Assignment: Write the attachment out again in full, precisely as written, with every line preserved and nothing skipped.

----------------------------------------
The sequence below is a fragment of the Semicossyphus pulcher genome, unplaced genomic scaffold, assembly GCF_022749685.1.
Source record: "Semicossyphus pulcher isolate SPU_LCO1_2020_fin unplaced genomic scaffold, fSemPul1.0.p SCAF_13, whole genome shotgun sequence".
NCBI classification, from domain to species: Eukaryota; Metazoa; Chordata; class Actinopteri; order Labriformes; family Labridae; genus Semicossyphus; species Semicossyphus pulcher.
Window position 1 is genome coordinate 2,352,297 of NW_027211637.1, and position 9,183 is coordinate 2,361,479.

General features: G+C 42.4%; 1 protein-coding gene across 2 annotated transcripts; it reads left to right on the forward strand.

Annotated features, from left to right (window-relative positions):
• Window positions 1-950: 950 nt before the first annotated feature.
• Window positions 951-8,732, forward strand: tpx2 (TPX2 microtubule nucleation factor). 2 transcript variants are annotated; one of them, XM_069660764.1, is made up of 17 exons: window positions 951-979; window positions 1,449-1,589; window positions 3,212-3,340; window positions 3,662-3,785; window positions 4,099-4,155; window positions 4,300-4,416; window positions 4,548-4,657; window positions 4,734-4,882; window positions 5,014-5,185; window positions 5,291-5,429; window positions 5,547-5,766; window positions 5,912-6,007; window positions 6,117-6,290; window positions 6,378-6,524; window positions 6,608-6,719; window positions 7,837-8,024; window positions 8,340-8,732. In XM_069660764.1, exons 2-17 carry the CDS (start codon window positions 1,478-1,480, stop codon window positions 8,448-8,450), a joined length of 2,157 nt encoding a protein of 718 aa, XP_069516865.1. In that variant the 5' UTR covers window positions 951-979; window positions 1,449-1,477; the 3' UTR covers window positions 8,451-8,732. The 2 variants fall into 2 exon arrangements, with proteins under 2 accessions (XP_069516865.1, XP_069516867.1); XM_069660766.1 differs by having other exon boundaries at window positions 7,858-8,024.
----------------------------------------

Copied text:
The sequence below is a fragment of the Semicossyphus pulcher genome, unplaced genomic scaffold, assembly GCF_022749685.1.
Source record: "Semicossyphus pulcher isolate SPU_LCO1_2020_fin unplaced genomic scaffold, fSemPul1.0.p SCAF_13, whole genome shotgun sequence".
NCBI classification, from domain to species: Eukaryota; Metazoa; Chordata; class Actinopteri; order Labriformes; family Labridae; genus Semicossyphus; species Semicossyphus pulcher.
Window position 1 is genome coordinate 2,352,297 of NW_027211637.1, and position 9,183 is coordinate 2,361,479.

General features: G+C 42.4%; 1 protein-coding gene across 2 annotated transcripts; it reads left to right on the forward strand.

Annotated features, from left to right (window-relative positions):
• Window positions 1-950: 950 nt before the first annotated feature.
• Window positions 951-8,732, forward strand: tpx2 (TPX2 microtubule nucleation factor). 2 transcript variants are annotated; one of them, XM_069660764.1, is made up of 17 exons: window positions 951-979; window positions 1,449-1,589; window positions 3,212-3,340; window positions 3,662-3,785; window positions 4,099-4,155; window positions 4,300-4,416; window positions 4,548-4,657; window positions 4,734-4,882; window positions 5,014-5,185; window positions 5,291-5,429; window positions 5,547-5,766; window positions 5,912-6,007; window positions 6,117-6,290; window positions 6,378-6,524; window positions 6,608-6,719; window positions 7,837-8,024; window positions 8,340-8,732. In XM_069660764.1, exons 2-17 carry the CDS (start codon window positions 1,478-1,480, stop codon window positions 8,448-8,450), a joined length of 2,157 nt encoding a protein of 718 aa, XP_069516865.1. In that variant the 5' UTR covers window positions 951-979; window positions 1,449-1,477; the 3' UTR covers window positions 8,451-8,732. The 2 variants fall into 2 exon arrangements, with proteins under 2 accessions (XP_069516865.1, XP_069516867.1); XM_069660766.1 differs by having other exon boundaries at window positions 7,858-8,024.